Monday, 28th July 1958 – 11.10am

The holidays are here. The term ended badly. H – my headmaster – told me I was to have the lowest 4th yr. stream again next year. A young girl on the staff gets a 3rd year A stream. One tells oneself not to worry –  as a non-graded Primary School teacher one is a failure anyway – but the pill is a bitter one to swallow.

Anyway, back to self-reproduction. Perhaps, after all, least said, soonest mended. I hope, my child(ren) will read this, and I don’t want to do myself an injustice by a ruthless analysis of my motives which might, in fact, be very wide of the mark. However, for his/her/their benefit let me say this:

1) You were conceived in love, your parents want you to be healthy, happy ( I myself find it impossible to conceive of happiness and ill-health co-existing in one person; I hope that happiness and health will be your lot) and successful – in that order.

2) because I am lazy, and daily drink the bitter waters of my laziness, I exhort you to work (I read that lazy fathers usually keep their sons’ noses to the grindstone – in a biography of Mozart). My son(s), swot like blazes till you are twenty-five at least, then you can sit back and draw the dividends – you will be (an) administrative civil servant(s) or dons (I’ll stick to the plural!) or salaried writers (free-lance authorship I doubt whether you will have enough of a gift for to make it as remunerative as the higher bureaucracy or donnery).

Schroffer übergang – as Bithell once wrote on one of the rare scripts I ever did in my 3-yr. German course. We had the Nemeths [?] round the other day, a Miss Avril Shadstone (Shenstone) [?] whom Mrs N. was anxious to get Merton [Sandler] for, Sam [Joseph Witriol’s brother], Lily [Weingarten, Sam’s wife] & Maisie [Lily’s sister], Alf [Katz, Edith’s brother] and Richard [Stern]. The afternoon was highly successful – Merton & Avril clicked. Edith – and I – were favourably & unexpectedly impressed by Avril. A well-groomed, well-spoken young woman, drives, sophisticated but not snooty (said the Avril was to perpetuate an ancestor named Avrohom, which I liked). It seems strange that such a young woman should “play” in Shadchanish [‘matchmaking-ish’] schemes, but, on reflection, there’s no reason why a girl, even if she has plenty of social outlets, should not welcome an invitation to tea at which an eligible young man is to be present. There can be no doubt about Merton’s eligibility – at 32 (31?) he is a consultant at Queen Charlotte’s hospital (£2,000 a year?), of good Anglo-Jewish family.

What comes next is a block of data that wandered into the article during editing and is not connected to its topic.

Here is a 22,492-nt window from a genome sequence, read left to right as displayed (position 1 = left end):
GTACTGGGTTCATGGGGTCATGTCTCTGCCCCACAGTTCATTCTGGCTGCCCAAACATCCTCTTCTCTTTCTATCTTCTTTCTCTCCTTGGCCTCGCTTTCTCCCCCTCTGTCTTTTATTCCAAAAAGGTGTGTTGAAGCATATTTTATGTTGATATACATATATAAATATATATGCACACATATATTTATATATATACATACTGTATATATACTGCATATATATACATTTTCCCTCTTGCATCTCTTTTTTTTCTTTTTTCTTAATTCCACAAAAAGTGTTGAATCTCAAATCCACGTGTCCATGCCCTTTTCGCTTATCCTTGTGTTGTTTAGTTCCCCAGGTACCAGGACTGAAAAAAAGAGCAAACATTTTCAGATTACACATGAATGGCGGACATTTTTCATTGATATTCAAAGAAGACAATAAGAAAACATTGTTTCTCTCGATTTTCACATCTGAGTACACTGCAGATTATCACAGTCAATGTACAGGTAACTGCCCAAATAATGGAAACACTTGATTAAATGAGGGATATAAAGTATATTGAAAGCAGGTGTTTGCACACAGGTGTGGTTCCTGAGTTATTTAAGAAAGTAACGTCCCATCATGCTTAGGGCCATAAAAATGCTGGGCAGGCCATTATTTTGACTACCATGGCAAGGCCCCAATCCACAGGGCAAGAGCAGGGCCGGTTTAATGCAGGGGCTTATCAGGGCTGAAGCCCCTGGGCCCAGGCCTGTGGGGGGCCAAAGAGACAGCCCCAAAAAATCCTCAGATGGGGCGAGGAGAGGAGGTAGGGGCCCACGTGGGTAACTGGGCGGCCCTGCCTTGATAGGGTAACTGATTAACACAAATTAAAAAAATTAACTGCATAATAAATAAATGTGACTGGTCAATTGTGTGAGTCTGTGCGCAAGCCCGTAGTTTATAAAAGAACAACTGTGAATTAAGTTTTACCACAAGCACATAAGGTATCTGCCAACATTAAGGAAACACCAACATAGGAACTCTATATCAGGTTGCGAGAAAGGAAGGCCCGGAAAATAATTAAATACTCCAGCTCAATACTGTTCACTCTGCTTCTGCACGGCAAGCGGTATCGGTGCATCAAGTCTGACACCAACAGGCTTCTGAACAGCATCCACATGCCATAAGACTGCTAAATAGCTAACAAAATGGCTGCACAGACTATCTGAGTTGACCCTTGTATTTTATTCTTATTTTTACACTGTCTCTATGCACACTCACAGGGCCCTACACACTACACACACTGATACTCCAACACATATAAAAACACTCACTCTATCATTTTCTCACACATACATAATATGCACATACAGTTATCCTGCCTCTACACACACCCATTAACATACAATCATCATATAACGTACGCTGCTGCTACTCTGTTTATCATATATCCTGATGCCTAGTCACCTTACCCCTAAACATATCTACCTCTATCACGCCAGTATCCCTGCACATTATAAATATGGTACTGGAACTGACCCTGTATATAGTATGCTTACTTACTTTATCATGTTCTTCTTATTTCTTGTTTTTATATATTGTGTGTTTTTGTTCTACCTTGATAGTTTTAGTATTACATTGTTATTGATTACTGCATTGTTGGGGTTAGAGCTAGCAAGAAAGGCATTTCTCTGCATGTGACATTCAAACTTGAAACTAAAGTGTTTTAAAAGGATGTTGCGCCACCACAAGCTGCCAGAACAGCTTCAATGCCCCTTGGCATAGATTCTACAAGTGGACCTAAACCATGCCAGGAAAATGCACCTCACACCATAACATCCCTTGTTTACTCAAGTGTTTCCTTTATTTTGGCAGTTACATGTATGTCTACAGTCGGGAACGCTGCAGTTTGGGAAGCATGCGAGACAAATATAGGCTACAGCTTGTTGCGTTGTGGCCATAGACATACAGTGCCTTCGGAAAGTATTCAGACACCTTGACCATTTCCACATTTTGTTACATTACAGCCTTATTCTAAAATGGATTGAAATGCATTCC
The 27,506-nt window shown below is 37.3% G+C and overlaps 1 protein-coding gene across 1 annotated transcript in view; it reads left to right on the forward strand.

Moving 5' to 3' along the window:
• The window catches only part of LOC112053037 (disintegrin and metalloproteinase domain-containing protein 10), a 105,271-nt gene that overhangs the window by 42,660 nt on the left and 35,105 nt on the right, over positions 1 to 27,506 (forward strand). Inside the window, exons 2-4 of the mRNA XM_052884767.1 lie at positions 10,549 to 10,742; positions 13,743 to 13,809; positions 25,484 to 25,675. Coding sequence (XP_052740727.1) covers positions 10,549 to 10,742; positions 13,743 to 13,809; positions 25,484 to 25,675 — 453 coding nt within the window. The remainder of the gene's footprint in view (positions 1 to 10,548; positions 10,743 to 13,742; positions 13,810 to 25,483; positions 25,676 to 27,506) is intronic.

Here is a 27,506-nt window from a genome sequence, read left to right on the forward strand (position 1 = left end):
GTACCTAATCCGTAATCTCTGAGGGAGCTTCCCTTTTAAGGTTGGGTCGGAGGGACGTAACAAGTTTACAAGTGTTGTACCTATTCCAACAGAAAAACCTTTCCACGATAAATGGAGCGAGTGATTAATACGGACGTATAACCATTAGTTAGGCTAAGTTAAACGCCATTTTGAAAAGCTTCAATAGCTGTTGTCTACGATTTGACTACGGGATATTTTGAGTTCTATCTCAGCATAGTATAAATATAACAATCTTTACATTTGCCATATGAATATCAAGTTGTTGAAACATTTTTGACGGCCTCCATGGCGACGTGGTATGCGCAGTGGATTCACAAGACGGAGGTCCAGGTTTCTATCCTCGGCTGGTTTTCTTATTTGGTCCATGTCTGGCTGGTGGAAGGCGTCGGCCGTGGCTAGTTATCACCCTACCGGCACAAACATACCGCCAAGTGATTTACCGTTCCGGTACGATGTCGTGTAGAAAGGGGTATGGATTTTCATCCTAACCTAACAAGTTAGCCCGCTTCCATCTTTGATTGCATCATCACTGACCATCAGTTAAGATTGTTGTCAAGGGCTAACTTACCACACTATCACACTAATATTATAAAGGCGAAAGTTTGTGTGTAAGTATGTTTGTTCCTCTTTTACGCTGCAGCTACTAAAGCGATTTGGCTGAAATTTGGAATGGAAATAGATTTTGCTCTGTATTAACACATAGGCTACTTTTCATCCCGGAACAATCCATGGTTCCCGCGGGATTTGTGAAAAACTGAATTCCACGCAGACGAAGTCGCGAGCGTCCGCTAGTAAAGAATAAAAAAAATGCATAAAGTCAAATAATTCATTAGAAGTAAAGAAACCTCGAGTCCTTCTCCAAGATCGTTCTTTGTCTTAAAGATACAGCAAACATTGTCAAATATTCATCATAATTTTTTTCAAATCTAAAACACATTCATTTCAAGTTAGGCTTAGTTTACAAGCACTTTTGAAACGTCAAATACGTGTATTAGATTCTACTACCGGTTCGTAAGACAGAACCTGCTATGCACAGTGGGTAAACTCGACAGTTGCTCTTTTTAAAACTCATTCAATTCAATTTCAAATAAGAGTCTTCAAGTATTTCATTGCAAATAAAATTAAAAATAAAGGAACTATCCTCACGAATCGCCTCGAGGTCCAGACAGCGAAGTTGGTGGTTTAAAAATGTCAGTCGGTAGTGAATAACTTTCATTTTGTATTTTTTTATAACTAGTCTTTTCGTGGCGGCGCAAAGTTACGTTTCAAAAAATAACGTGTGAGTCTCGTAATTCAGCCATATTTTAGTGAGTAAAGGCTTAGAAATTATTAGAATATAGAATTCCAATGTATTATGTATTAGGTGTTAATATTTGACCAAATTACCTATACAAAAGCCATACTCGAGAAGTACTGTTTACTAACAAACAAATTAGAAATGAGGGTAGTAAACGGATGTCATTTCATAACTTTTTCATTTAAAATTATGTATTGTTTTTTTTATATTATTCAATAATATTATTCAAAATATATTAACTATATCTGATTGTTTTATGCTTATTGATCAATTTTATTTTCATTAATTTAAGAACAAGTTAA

Mrs N. rang to know if Merton had followed up the contact. Edith thinks she had in fact found out from the girl that he had done so, and this was an attempt to get us to get Merton weaving. Mrs N. told Edith she had another young man lined up for her protégée. The next day Merton rang. Nice popsy, what was it all about? I came clean, and told him he could get the young lady’s phone no. from Mrs N. Edith delighted. Quite, or almost quite, seriously, if this had been professionally shadchaned we would have done very well out of it. I don’t know how professional shadchanim recoup themselves; a percentage of the nadan [dowry], I expect. I can hardly see this percentage being less than 5%, and I can hardly see Avril’s nadan being less than £5,000 ( a furnished house in the suburb, which I think is what Merton is after – £7-8,000 would be nearer the mark). 5% of £5,000 = £250. This is so irrelevant to our own financial needs, that I’d prefer to retain my amateur status. In the event, if the pair are matched, it will probably cost me 5gns. in a wedding present. Merton, top professional man though he is, got us a cellular blanket as a wedding gift (3gns.?); as an impecunious melammed [teacher] I can hardly pay less than 5 gns. for Merton’s gift. But probably I would have to be sensible, rather than indulge my love of paradox and the gesture – how about a 2gn. -3gn. vase, darling? (A vase was one of the things we didn’t get, but Mum wrote to Uncle Mendel and Auntie Dora [my father’s mother’s sister and her husband] telling them this, & they sent us a silver vase from Israel).